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Beef wrapped in lá lốt leaves is a classic Vietnamese dish that I first encountered in the New York Chinatown restauarant helpfully called Vietnam. It has since changed hands and is now apparently not good at all, but back in the day it was the best Viet food in New York. It looked completely unprepossessing – dingy sign outside and you had to go down some scummy stairs into a dark basement space. But the food was amazing. The owner used to boast that unlike many Vietnamese places in town, he had a chef who had come from Vietnam. I’ve no idea if that’s actually something to boast about, but there were certainly dishes there that you didn’t see in the other phở and bun joints in Chinatown. And one of those was thịt bò nướng lá lốt, which was only served on the days that the leaves had arrived. Knowing it was only sporadically available made it all the more exciting.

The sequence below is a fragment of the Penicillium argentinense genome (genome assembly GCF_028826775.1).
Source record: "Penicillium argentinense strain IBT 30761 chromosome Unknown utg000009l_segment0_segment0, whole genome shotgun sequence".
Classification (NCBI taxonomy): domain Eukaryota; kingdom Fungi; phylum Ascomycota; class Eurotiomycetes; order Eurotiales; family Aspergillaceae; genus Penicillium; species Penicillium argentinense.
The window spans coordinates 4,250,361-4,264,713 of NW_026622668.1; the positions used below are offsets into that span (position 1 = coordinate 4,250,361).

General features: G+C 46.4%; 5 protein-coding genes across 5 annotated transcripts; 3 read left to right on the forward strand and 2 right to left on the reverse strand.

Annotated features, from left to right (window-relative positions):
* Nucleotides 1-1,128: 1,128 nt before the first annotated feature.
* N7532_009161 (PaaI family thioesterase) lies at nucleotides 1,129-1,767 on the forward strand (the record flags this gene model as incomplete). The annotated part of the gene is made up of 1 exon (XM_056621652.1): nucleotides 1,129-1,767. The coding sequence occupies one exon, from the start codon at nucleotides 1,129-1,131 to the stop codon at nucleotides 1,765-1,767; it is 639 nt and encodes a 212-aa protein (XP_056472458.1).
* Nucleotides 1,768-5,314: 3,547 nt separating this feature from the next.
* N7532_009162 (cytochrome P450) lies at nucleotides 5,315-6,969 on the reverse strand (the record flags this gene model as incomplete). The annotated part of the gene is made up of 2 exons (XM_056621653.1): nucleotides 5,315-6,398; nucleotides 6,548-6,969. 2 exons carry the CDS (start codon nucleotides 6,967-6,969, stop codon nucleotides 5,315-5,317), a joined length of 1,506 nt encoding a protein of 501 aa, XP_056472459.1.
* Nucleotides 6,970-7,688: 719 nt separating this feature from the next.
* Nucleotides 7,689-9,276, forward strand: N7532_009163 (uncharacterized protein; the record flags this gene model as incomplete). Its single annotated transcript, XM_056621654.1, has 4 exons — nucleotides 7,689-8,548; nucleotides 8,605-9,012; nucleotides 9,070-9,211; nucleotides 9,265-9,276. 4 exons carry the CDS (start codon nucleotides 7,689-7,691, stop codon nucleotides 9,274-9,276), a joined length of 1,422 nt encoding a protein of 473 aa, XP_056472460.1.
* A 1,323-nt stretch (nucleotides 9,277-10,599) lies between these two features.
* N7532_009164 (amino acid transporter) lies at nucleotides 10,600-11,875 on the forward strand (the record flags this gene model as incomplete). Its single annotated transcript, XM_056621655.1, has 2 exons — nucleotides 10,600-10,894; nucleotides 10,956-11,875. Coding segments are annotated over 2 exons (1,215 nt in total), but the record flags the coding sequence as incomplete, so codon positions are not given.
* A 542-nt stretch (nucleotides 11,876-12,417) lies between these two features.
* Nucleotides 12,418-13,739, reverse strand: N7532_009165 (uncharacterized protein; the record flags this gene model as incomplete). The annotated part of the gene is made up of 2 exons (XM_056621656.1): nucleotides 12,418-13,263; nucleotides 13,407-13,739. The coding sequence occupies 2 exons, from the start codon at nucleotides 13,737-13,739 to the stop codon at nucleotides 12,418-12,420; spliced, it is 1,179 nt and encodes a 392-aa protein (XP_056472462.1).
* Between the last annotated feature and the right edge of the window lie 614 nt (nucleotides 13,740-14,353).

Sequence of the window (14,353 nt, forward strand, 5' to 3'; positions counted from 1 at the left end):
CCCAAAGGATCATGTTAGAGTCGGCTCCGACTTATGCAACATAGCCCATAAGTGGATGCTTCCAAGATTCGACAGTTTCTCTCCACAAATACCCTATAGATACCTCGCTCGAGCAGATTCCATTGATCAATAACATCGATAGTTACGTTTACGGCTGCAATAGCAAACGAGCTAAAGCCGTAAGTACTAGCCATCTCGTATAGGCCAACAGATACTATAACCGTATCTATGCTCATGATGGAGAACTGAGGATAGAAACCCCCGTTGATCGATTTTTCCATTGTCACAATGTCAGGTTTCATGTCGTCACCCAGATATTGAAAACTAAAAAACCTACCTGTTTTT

Lá lốt leaves are also known as pepper leaves and betel leaves, but most menus and Asian stores I’ve seen simply call them by their Viet name. The leaves are rather lovely: glossy on one side and pale on the other. I saw them in London’s Chinatown last weekend and bought them on impulse. The prospect of recreating one of my favourite of Vietnam’s dishes was too tempting… Read the rest of this entry »

My recent forays into the world of BBQ, both American and Chinese, has been delicious but rather meat-heavy. I noticed how brown the photography on the last few posts has been. Delicious looking, I grant you, but not so colourful. So I wanted to make something vibrant and this being me, when my thinking goes in the bright, colourful direction, it often comes up with Southeast Asian salads as the answer. The siren song of the spicy salad is never too far away from my ears…